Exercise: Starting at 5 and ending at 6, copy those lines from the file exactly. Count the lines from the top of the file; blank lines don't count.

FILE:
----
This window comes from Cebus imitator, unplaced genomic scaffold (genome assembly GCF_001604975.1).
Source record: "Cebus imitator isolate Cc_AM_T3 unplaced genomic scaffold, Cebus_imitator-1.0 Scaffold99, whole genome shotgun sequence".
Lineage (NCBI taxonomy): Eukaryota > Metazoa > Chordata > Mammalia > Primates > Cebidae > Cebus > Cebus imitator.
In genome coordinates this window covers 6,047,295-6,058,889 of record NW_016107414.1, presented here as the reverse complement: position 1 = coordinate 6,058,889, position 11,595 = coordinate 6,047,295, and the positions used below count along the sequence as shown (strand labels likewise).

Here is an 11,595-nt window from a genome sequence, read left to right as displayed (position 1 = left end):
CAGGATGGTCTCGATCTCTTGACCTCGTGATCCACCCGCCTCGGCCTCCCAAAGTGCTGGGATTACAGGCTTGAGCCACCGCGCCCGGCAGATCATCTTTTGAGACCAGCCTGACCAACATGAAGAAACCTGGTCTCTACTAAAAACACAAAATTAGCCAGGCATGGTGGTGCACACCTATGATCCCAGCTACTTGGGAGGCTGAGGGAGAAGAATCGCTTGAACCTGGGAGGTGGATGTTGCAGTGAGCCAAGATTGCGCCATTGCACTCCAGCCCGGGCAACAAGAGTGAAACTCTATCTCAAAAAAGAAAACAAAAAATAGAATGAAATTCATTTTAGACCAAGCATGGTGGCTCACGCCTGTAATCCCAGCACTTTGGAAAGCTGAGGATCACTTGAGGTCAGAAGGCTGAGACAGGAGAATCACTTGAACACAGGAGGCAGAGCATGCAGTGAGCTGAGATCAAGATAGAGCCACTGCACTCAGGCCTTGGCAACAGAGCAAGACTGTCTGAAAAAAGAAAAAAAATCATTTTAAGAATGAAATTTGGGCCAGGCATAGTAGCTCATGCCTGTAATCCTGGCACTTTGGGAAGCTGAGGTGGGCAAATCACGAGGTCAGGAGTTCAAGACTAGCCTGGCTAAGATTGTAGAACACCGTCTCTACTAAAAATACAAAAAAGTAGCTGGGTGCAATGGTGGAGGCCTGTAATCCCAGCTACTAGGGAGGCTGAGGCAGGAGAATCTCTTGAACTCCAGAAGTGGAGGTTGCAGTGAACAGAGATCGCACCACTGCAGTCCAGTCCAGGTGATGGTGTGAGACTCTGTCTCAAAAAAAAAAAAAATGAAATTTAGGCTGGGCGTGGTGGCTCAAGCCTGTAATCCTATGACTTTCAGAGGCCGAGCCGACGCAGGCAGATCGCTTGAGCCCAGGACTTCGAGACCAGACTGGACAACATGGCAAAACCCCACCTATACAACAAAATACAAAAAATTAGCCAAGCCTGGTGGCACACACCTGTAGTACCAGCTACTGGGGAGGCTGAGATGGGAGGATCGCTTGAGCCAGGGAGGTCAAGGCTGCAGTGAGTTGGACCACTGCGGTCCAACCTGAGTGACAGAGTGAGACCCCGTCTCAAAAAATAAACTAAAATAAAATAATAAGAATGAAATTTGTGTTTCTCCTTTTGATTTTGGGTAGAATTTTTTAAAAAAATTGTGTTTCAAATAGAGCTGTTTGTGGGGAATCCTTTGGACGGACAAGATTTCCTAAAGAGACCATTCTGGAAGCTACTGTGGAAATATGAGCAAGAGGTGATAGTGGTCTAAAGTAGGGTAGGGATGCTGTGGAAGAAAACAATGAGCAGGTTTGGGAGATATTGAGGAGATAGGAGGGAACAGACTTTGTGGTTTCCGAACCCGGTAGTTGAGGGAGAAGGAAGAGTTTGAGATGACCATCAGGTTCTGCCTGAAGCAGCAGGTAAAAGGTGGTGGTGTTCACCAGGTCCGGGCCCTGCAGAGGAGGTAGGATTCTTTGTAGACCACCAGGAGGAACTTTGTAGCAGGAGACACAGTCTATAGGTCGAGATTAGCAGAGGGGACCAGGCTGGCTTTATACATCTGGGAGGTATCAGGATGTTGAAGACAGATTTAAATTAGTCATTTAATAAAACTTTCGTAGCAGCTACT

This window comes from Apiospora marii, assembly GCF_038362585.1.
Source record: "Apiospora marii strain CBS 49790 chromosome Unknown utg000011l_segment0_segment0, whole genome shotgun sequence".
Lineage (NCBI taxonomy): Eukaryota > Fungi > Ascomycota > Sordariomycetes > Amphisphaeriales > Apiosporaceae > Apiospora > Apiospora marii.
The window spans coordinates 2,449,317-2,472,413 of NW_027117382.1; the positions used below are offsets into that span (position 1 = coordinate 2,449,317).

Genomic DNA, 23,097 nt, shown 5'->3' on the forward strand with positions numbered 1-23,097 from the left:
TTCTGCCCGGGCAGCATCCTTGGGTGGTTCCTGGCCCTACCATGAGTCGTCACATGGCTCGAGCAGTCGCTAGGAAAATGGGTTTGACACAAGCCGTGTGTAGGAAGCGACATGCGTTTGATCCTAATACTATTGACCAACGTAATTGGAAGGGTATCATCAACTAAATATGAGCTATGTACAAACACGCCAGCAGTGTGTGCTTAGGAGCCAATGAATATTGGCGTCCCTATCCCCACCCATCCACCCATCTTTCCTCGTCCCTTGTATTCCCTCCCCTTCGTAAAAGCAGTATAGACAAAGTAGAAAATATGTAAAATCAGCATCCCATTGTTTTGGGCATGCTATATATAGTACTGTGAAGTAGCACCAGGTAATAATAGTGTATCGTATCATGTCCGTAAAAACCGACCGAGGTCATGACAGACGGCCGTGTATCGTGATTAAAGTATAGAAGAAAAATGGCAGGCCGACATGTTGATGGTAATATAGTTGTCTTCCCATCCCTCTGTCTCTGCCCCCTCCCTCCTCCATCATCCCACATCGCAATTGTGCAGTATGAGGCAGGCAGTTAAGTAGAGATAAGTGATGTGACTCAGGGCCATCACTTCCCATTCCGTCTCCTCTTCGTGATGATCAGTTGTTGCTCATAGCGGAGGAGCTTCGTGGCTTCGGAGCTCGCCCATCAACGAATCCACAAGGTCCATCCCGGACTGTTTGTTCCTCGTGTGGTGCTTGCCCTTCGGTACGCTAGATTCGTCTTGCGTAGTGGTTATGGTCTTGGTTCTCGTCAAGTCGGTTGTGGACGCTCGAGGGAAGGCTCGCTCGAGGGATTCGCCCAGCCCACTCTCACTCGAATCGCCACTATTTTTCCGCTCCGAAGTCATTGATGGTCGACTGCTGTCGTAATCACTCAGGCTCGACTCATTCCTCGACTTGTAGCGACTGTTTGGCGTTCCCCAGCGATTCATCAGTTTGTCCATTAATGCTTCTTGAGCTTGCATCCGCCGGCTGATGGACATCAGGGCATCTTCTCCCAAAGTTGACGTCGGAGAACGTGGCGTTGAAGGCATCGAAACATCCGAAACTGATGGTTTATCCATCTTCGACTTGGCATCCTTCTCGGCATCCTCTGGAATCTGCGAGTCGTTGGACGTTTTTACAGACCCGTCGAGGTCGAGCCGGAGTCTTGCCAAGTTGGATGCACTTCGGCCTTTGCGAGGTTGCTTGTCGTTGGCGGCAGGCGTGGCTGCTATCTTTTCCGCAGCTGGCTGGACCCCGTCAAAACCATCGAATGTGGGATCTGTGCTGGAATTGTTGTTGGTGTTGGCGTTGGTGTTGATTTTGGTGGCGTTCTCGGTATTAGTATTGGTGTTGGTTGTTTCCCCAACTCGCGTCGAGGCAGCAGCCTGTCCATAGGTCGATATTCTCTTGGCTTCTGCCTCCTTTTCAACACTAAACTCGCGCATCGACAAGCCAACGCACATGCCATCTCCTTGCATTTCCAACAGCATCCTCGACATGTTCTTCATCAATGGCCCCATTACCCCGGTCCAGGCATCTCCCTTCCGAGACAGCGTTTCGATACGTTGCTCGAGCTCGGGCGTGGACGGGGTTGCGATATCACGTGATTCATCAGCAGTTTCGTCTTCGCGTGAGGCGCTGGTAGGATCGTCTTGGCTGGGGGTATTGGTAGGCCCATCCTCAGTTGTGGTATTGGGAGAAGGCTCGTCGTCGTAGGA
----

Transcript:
Here is an 11,595-nt window from a genome sequence, read left to right as displayed (position 1 = left end):
CAGGATGGTCTCGATCTCTTGACCTCGTGATCCACCCGCCTCGGCCTCCCAAAGTGCTGGGATTACAGGCTTGAGCCACCGCGCCCGGCAGATCATCTTTTGAGACCAGCCTGACCAACATGAAGAAACCTGGTCTCTACTAAAAACACAAAATTAGCCAGGCATGGTGGTGCACACCTATGATCCCAGCTACTTGGGAGGCTGAGGGAGAAGAATCGCTTGAACCTGGGAGGTGGATGTTGCAGTGAGCCAAGATTGCGCCATTGCACTCCAGCCCGGGCAACAAGAGTGAAACTCTATCTCAAAAAAGAAAACAAAAAATAGAATGAAATTCATTTTAGACCAAGCATGGTGGCTCACGCCTGTAATCCCAGCACTTTGGAAAGCTGAGGATCACTTGAGGTCAGAAGGCTGAGACAGGAGAATCACTTGAACACAGGAGGCAGAGCATGCAGTGAGCTGAGATCAAGATAGAGCCACTGCACTCAGGCCTTGGCAACAGAGCAAGACTGTCTGAAAAAAGAAAAAAAATCATTTTAAGAATGAAATTTGGGCCAGGCATAGTAGCTCATGCCTGTAATCCTGGCACTTTGGGAAGCTGAGGTGGGCAAATCACGAGGTCAGGAGTTCAAGACTAGCCTGGCTAAGATTGTAGAACACCGTCTCTACTAAAAATACAAAAAAGTAGCTGGGTGCAATGGTGGAGGCCTGTAATCCCAGCTACTAGGGAGGCTGAGGCAGGAGAATCTCTTGAACTCCAGAAGTGGAGGTTGCAGTGAACAGAGATCGCACCACTGCAGTCCAGTCCAGGTGATGGTGTGAGACTCTGTCTCAAAAAAAAAAAAAATGAAATTTAGGCTGGGCGTGGTGGCTCAAGCCTGTAATCCTATGACTTTCAGAGGCCGAGCCGACGCAGGCAGATCGCTTGAGCCCAGGACTTCGAGACCAGACTGGACAACATGGCAAAACCCCACCTATACAACAAAATACAAAAAATTAGCCAAGCCTGGTGGCACACACCTGTAGTACCAGCTACTGGGGAGGCTGAGATGGGAGGATCGCTTGAGCCAGGGAGGTCAAGGCTGCAGTGAGTTGGACCACTGCGGTCCAACCTGAGTGACAGAGTGAGACCCCGTCTCAAAAAATAAACTAAAATAAAATAATAAGAATGAAATTTGTGTTTCTCCTTTTGATTTTGGGTAGAATTTTTTAAAAAAATTGTGTTTCAAATAGAGCTGTTTGTGGGGAATCCTTTGGACGGACAAGATTTCCTAAAGAGACCATTCTGGAAGCTACTGTGGAAATATGAGCAAGAGGTGATAGTGGTCTAAAGTAGGGTAGGGATGCTGTGGAAGAAAACAATGAGCAGGTTTGGGAGATATTGAGGAGATAGGAGGGAACAGACTTTGTGGTTTCCGAACCCGGTAGTTGAGGGAGAAGGAAGAGTTTGAGATGACCATCAGGTTCTGCCTGAAGCAGCAGGTAAAAGGTGGTGGTGTTCACCAGGTCCGGGCCCTGCAGAGGAGGTAGGATTCTTTGTAGACCACCAGGAGGAACTTTGTAGCAGGAGACACAGTCTATAGGTCGAGATTAGCAGAGGGGACCAGGCTGGCTTTATACATCTGGGAGGTATCAGGATGTTGAAGACAGATTTAAATTAGTCATTTAATAAAACTTTCGTAGCAGCTACT